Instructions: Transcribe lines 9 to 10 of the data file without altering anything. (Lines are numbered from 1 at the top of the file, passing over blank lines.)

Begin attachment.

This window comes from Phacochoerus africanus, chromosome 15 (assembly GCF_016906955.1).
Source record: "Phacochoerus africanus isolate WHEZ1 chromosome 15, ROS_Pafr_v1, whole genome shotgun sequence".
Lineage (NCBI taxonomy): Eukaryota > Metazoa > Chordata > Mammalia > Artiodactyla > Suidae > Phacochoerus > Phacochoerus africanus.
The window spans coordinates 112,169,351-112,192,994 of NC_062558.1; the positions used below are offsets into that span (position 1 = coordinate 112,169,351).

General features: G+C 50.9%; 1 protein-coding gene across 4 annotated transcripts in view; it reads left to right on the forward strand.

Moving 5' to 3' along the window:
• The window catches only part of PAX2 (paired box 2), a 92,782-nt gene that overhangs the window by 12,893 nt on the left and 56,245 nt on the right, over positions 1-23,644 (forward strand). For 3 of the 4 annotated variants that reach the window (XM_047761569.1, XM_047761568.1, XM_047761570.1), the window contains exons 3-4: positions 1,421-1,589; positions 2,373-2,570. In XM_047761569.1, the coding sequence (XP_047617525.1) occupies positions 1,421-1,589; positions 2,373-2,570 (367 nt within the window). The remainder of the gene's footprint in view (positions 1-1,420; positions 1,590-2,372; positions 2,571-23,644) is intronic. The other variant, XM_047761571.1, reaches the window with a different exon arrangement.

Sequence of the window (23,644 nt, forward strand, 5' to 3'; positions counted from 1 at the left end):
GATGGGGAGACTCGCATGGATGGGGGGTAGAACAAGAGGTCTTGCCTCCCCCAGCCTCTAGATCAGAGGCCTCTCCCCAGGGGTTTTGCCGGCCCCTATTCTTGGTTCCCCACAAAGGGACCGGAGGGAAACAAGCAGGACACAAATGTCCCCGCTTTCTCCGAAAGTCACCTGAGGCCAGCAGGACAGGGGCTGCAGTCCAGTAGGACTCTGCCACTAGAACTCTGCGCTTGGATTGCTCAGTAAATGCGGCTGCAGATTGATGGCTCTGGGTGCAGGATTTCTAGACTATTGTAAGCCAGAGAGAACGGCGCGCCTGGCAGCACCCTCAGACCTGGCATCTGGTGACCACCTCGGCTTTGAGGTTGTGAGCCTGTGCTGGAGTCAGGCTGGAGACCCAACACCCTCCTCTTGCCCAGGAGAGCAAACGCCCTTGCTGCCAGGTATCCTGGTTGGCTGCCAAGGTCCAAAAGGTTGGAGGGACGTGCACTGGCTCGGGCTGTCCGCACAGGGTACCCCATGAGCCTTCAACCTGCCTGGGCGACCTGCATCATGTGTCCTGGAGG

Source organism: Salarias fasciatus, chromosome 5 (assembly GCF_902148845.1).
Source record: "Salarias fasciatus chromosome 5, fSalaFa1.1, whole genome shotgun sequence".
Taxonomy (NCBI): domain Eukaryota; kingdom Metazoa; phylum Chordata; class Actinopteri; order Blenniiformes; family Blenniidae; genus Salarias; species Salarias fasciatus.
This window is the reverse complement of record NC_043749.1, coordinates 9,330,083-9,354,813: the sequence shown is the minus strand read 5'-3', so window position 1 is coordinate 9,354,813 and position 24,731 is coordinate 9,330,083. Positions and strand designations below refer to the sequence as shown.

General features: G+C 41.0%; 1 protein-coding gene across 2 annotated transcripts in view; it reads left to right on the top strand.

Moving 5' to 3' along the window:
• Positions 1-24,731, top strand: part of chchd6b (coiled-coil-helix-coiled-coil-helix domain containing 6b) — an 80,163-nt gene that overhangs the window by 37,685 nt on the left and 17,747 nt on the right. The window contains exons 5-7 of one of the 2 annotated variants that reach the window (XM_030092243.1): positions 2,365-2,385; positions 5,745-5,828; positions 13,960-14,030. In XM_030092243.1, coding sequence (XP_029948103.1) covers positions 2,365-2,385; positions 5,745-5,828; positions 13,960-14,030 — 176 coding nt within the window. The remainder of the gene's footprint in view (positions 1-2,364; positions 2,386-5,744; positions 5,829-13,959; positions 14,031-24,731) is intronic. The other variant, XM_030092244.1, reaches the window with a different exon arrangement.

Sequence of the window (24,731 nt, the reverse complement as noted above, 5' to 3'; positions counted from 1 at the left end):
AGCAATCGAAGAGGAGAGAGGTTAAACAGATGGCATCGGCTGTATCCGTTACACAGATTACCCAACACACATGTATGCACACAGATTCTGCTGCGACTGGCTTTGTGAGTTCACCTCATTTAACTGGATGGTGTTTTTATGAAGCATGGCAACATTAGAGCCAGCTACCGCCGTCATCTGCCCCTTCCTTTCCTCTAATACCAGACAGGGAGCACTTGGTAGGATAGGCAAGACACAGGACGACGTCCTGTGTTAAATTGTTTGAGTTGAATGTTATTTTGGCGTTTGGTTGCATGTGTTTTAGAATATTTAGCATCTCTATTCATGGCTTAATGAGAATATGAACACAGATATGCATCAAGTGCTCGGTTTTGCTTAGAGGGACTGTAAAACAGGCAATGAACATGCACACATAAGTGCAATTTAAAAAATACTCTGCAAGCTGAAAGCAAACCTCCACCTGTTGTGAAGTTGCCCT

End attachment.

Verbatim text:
GATGGGGAGACTCGCATGGATGGGGGGTAGAACAAGAGGTCTTGCCTCCCCCAGCCTCTAGATCAGAGGCCTCTCCCCAGGGGTTTTGCCGGCCCCTATTCTTGGTTCCCCACAAAGGGACCGGAGGGAAACAAGCAGGACACAAATGTCCCCGCTTTCTCCGAAAGTCACCTGAGGCCAGCAGGACAGGGGCTGCAGTCCAGTAGGACTCTGCCACTAGAACTCTGCGCTTGGATTGCTCAGTAAATGCGGCTGCAGATTGATGGCTCTGGGTGCAGGATTTCTAGACTATTGTAAGCCAGAGAGAACGGCGCGCCTGGCAGCACCCTCAGACCTGGCATCTGGTGACCACCTCGGCTTTGAGGTTGTGAGCCTGTGCTGGAGTCAGGCTGGAGACCCAACACCCTCCTCTTGCCCAGGAGAGCAAACGCCCTTGCTGCCAGGTATCCTGGTTGGCTGCCAAGGTCCAAAAGGTTGGAGGGACGTGCACTGGCTCGGGCTGTCCGCACAGGGTACCCCATGAGCCTTCAACCTGCCTGGGCGACCTGCATCATGTGTCCTGGAGG

Source organism: Salarias fasciatus, chromosome 5 (assembly GCF_902148845.1).